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While I can see some potential obstacles which could prove to be problematic such as issues of colorism, the desire to maintain cultural traditions by dating within one’s own ethnic group, etc., if we interrogate the underlying reasons for their existence, it becomes increasingly evident that none are necessarily specific to the Asian American community and should therefore in no way discourage Black American women from considering Asian men as potential partners.
Conversely, Black men are represented as being big, strong and well-endowed but also as lazy, and incapable of providing for the family.Chances are if an Asian man is fourth, third, or even second generation, this issue may not prove prohibitive in the least.This, much like the previous example, is not then specific to Asian men but rather an issue which could stem from being an immigrant from another country/having parents who are immigrants.Before getting into this, I will first state that I am in no way concerned with the Black women or Asian men who genuinely do not find each other sexually attractive for whatever reason.In other words, I’m not trying to take on the job of convincing Black women to give Asian men a chance who would not want to already (or vice versa). (At the same time I do always find it peculiar when I hear people say that they “just don’t find ‘group x’ attractive.” Can’t help but think it is more complex than that but hey…that’s just me.) I think that the reason for this potential concern stems mainly from the ways in ways in which I feel we are largely represented within American media and (pop) culture.There are of course exceptions I am sure but I would argue that no matter what, men have never been held to the same standard as women in regards to maintaining cultural/racial “purity” and may as a result have more power to decide whom they date and/or marry than a non-Asian dater may initially think.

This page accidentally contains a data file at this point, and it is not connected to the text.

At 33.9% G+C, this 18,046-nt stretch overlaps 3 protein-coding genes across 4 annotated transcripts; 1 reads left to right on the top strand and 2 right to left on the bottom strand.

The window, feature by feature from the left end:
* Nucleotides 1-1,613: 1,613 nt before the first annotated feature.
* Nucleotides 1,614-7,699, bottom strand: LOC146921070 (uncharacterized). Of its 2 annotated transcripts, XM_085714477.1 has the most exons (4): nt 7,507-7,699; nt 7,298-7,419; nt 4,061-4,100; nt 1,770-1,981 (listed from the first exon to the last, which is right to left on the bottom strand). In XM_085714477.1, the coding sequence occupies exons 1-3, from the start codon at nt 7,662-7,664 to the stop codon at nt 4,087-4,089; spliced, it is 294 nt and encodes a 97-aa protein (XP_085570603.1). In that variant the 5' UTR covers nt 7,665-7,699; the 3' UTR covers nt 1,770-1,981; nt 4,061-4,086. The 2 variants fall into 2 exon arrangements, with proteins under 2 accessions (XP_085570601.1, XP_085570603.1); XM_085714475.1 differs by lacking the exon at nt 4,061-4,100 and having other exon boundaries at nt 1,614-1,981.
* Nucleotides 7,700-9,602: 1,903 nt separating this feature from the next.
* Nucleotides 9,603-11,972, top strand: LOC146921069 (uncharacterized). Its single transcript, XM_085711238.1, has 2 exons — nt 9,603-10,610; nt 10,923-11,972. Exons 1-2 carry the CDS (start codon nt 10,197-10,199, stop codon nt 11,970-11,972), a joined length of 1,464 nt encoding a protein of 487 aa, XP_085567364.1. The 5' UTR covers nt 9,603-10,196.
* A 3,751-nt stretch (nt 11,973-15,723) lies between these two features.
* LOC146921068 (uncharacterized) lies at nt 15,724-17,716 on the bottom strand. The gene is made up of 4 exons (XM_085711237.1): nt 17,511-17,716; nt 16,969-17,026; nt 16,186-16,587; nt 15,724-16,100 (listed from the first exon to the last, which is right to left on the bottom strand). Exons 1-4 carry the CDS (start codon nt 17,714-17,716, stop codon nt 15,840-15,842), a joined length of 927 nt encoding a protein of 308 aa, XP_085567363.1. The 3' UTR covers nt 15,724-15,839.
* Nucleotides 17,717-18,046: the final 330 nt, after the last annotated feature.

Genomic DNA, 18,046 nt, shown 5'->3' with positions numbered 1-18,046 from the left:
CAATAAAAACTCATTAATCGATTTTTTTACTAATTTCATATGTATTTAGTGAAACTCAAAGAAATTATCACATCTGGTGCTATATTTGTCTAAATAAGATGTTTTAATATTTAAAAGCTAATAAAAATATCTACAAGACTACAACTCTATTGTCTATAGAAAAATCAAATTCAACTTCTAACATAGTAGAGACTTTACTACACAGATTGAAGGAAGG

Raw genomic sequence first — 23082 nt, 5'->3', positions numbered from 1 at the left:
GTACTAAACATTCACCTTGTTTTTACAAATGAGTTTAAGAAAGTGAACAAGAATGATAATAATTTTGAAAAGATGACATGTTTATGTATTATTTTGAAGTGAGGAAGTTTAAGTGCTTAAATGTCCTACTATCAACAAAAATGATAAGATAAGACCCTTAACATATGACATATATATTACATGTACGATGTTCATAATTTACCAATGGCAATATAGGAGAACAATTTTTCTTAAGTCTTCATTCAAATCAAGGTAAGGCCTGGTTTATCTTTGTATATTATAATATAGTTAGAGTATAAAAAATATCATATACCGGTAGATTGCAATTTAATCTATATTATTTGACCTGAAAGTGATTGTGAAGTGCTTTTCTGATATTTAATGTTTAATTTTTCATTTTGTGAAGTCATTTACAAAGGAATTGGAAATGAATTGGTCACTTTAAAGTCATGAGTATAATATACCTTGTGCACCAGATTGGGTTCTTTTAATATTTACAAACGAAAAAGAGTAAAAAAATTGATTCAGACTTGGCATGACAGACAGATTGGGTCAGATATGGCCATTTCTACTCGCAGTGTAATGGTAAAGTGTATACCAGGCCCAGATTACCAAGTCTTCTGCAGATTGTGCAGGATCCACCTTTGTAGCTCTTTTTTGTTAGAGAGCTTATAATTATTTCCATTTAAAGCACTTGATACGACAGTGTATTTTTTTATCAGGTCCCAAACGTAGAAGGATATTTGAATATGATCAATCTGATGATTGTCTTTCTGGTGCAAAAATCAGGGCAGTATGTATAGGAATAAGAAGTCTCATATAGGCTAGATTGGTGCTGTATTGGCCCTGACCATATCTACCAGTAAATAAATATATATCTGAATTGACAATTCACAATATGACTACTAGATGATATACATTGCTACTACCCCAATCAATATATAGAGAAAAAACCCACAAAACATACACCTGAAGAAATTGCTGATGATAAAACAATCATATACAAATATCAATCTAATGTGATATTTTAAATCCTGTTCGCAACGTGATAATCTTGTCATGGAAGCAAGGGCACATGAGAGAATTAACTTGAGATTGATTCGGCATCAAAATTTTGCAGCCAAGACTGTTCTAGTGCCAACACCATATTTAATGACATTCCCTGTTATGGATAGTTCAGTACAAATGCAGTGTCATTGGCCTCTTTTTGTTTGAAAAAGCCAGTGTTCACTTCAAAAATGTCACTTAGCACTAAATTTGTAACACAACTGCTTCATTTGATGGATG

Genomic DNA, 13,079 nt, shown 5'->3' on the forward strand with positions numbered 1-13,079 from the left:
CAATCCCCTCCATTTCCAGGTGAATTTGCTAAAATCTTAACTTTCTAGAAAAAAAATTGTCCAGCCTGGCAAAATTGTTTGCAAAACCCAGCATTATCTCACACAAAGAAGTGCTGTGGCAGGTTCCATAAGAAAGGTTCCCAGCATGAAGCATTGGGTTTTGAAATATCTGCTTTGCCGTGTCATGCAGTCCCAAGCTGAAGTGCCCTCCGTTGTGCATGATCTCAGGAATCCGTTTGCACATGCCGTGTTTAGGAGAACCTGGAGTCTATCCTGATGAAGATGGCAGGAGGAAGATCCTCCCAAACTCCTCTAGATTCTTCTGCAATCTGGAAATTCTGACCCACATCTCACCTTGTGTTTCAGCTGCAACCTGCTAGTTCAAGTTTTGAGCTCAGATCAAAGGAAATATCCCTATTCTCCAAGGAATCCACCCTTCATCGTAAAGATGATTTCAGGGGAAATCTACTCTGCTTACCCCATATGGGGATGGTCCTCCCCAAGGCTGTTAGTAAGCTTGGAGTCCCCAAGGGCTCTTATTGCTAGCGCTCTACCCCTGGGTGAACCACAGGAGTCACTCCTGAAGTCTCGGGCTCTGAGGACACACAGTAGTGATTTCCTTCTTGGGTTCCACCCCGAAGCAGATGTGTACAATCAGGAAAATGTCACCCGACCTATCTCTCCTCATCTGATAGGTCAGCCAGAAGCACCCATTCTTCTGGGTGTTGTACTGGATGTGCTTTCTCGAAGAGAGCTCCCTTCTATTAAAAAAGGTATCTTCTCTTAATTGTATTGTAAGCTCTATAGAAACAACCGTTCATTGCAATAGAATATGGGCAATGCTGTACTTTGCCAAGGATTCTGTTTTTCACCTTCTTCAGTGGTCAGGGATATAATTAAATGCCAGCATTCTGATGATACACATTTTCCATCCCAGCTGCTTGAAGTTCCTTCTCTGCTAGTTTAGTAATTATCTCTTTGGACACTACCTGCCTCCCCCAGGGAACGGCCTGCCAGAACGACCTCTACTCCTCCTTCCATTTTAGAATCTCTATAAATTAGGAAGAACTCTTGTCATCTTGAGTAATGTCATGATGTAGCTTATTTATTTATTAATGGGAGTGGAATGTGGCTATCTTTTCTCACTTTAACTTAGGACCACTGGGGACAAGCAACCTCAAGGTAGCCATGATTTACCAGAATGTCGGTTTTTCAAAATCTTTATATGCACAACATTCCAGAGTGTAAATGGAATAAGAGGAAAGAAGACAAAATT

What is more, even if this concern were entirely true, its degree of significance would largely depend on how long the family in question had resided in the United States.
When these stereotypical archetypes are looked at more closely, it becomes easier to observe the inherent contradictions within them and to disqualify them as a result.
For example, while Asian men are usually depicted as feminine due to their lack of height, penis size, or assertiveness, they are also stereotyped as capable of taking over the world (i.e.
I use this example not because I am trying to argue that Koreans or other Asians are in no way prejudiced all by themselves and that those biased ways of seeing things may impede an otherwise decent romantic relationship; rather, I am merely trying to illustrate a degree of complexity to this issue which I feel is oftentimes overlooked.
Although it can seem tempting to write Asian men off because they or their families may have racist notions about Black Americans, when we broaden our purview we see that the issue stretches far beyond that of the Asian (American) community.
It is a problem of mass media representation, global cultural and information flows, and a lack of autonomy for people of color (including Asians) to choose how they are portrayed and for and by whom.